Taking-Action-Option2This month, the Donor By Design Group is challenging you to take action, moving from resolutions to results. Today’s topic? Unwrapping the gifts your volunteers bring. 

    For our family, the month of December is filled with holiday decorations, family gatherings and an ever-growing accumulation of gifts lovingly wrapped and place beneath the Christmas tree. From Christmas to New Years, each of those gifts is opened, appreciated and celebrated. As a child, I remember the excitement and anticipation of opening the gifts with my name on the tag. As an adult, my greatest joy now comes from the giving of gifts.

    While every family has their own traditions for gift giving, my family opens gifts one at a time but not until they have the full attention of everyone in the room. While I still enjoy opening gifts from others, the highlight for me is watching others open the gift I have chosen just for them.

    You can imagine how disappointed I would be if after I presented them with my unique gift they simply put it aside, unopened and unappreciated. Who would do that? Well, I think we do it all the time! Too often, people come to us with gifts to share and we never take the time to open them up and discover what they offer.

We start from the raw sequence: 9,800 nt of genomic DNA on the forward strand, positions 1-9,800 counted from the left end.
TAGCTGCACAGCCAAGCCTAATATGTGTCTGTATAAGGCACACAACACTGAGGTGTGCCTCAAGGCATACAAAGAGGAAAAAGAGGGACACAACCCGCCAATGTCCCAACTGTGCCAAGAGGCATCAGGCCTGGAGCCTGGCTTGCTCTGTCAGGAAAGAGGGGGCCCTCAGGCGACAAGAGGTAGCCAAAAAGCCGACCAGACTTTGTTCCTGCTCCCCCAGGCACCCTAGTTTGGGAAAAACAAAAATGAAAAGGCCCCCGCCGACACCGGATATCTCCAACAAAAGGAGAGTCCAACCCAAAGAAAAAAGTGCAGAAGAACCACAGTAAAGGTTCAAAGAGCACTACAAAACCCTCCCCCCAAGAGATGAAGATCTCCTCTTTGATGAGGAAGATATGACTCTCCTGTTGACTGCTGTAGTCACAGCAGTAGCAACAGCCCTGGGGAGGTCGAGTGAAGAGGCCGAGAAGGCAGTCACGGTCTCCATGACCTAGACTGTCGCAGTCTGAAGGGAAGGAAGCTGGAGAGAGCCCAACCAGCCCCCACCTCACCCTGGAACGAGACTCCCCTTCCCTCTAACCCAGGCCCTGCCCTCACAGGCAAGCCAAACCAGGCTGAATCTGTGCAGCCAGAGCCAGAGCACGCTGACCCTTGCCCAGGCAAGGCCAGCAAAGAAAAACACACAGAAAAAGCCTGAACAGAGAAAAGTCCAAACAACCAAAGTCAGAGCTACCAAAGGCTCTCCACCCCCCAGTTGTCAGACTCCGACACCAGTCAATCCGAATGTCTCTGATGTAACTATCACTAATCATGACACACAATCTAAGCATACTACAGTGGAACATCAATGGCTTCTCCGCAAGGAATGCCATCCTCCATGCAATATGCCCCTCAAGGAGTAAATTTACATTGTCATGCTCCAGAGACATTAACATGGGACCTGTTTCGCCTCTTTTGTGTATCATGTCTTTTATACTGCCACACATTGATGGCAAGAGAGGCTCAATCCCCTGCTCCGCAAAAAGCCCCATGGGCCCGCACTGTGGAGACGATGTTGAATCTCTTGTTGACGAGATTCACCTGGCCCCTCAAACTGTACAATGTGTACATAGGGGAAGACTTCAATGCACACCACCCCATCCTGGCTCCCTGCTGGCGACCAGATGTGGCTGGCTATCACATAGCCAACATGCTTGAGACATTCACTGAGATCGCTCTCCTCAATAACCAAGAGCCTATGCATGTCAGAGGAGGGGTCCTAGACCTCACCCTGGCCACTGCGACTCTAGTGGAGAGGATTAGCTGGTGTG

I spend a lot of time working with not-for-profit leaders on board development and volunteer engagement. So often I hear frustration from organizational leaders who feel that their volunteers are under-performing and disconnected. When pressed, they are very confident that they have clearly communicated the expectations of the volunteers, complete with job descriptions, timelines and success measures. They have made it very clear what the organization needs and expects from the volunteers yet a disconnect remains. What’s going on?

    While we spend a great deal of time clarifying what we need from volunteers, we spend far too little time understanding what they need and what gifts they are eager to share. Each volunteer comes to us with unique knowledge, skills, passions and abilities. Too often they present us with their unique gifts and we never take the time to open and appreciate them. And we wonder why volunteers can appear unenthused and disengaged.

    If you want the most from your volunteers, take the time to understand, appreciate and utilize the unique gifts they bring. Once you understand how they are best gifted to move your mission forward, you are ready to maximize their individual and collective passions.

    Take action on this by asking your volunteers three simple questions:

    1. Why have you chosen to give your time, talent and treasure to our organization?
    2. What special gifts (skills, passions, experience, etc.) do you bring?
    3. How do you define success related to your volunteerism with us?

    Don’t let the gifts your volunteers bring go unappreciated and unnoticed in 2017!


    Posted by Jon Simons
    Jon Simons

    Written by Jon Simons

    In his role as Executive Vice President, Jon has oversight over product development and training for DBD. A sought-after speaker, Jon has helped dozens of organizations strengthen their ability to share their story and raise funds through his unique trainings.

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